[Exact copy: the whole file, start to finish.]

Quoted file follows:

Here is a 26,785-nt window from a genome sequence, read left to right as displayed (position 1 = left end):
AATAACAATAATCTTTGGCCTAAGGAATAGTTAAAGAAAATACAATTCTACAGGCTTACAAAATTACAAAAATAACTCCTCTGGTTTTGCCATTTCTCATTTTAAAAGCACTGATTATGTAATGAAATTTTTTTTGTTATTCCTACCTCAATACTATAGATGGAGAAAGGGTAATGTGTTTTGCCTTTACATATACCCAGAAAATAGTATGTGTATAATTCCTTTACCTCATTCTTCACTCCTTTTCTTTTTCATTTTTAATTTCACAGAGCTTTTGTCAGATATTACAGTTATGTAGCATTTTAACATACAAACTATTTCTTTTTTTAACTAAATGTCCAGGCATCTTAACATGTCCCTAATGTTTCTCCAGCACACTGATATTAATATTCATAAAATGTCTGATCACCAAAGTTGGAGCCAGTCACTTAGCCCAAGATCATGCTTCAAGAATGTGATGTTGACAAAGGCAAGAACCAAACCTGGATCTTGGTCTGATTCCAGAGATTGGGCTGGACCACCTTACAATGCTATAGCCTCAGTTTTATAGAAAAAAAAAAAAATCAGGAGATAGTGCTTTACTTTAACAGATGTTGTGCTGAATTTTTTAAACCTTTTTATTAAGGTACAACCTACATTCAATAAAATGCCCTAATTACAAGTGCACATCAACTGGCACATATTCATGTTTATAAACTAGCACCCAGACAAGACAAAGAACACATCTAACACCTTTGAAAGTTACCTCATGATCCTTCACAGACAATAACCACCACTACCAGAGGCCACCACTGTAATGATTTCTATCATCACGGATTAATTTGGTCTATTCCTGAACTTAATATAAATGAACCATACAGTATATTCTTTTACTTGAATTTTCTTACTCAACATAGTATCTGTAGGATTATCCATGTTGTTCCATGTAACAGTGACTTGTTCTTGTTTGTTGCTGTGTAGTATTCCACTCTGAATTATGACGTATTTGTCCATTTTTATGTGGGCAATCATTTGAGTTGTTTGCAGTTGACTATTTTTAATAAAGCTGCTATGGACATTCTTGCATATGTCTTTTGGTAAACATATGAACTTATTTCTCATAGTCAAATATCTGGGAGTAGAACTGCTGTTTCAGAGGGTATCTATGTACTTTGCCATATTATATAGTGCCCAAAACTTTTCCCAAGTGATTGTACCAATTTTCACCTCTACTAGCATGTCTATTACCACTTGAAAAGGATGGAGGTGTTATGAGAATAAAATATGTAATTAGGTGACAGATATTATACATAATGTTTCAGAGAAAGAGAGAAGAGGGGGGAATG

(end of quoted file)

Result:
Here is a 26,785-nt window from a genome sequence, read left to right as displayed (position 1 = left end):
AATAACAATAATCTTTGGCCTAAGGAATAGTTAAAGAAAATACAATTCTACAGGCTTACAAAATTACAAAAATAACTCCTCTGGTTTTGCCATTTCTCATTTTAAAAGCACTGATTATGTAATGAAATTTTTTTTGTTATTCCTACCTCAATACTATAGATGGAGAAAGGGTAATGTGTTTTGCCTTTACATATACCCAGAAAATAGTATGTGTATAATTCCTTTACCTCATTCTTCACTCCTTTTCTTTTTCATTTTTAATTTCACAGAGCTTTTGTCAGATATTACAGTTATGTAGCATTTTAACATACAAACTATTTCTTTTTTTAACTAAATGTCCAGGCATCTTAACATGTCCCTAATGTTTCTCCAGCACACTGATATTAATATTCATAAAATGTCTGATCACCAAAGTTGGAGCCAGTCACTTAGCCCAAGATCATGCTTCAAGAATGTGATGTTGACAAAGGCAAGAACCAAACCTGGATCTTGGTCTGATTCCAGAGATTGGGCTGGACCACCTTACAATGCTATAGCCTCAGTTTTATAGAAAAAAAAAAAAATCAGGAGATAGTGCTTTACTTTAACAGATGTTGTGCTGAATTTTTTAAACCTTTTTATTAAGGTACAACCTACATTCAATAAAATGCCCTAATTACAAGTGCACATCAACTGGCACATATTCATGTTTATAAACTAGCACCCAGACAAGACAAAGAACACATCTAACACCTTTGAAAGTTACCTCATGATCCTTCACAGACAATAACCACCACTACCAGAGGCCACCACTGTAATGATTTCTATCATCACGGATTAATTTGGTCTATTCCTGAACTTAATATAAATGAACCATACAGTATATTCTTTTACTTGAATTTTCTTACTCAACATAGTATCTGTAGGATTATCCATGTTGTTCCATGTAACAGTGACTTGTTCTTGTTTGTTGCTGTGTAGTATTCCACTCTGAATTATGACGTATTTGTCCATTTTTATGTGGGCAATCATTTGAGTTGTTTGCAGTTGACTATTTTTAATAAAGCTGCTATGGACATTCTTGCATATGTCTTTTGGTAAACATATGAACTTATTTCTCATAGTCAAATATCTGGGAGTAGAACTGCTGTTTCAGAGGGTATCTATGTACTTTGCCATATTATATAGTGCCCAAAACTTTTCCCAAGTGATTGTACCAATTTTCACCTCTACTAGCATGTCTATTACCACTTGAAAAGGATGGAGGTGTTATGAGAATAAAATATGTAATTAGGTGACAGATATTATACATAATGTTTCAGAGAAAGAGAGAAGAGGGGGGAATG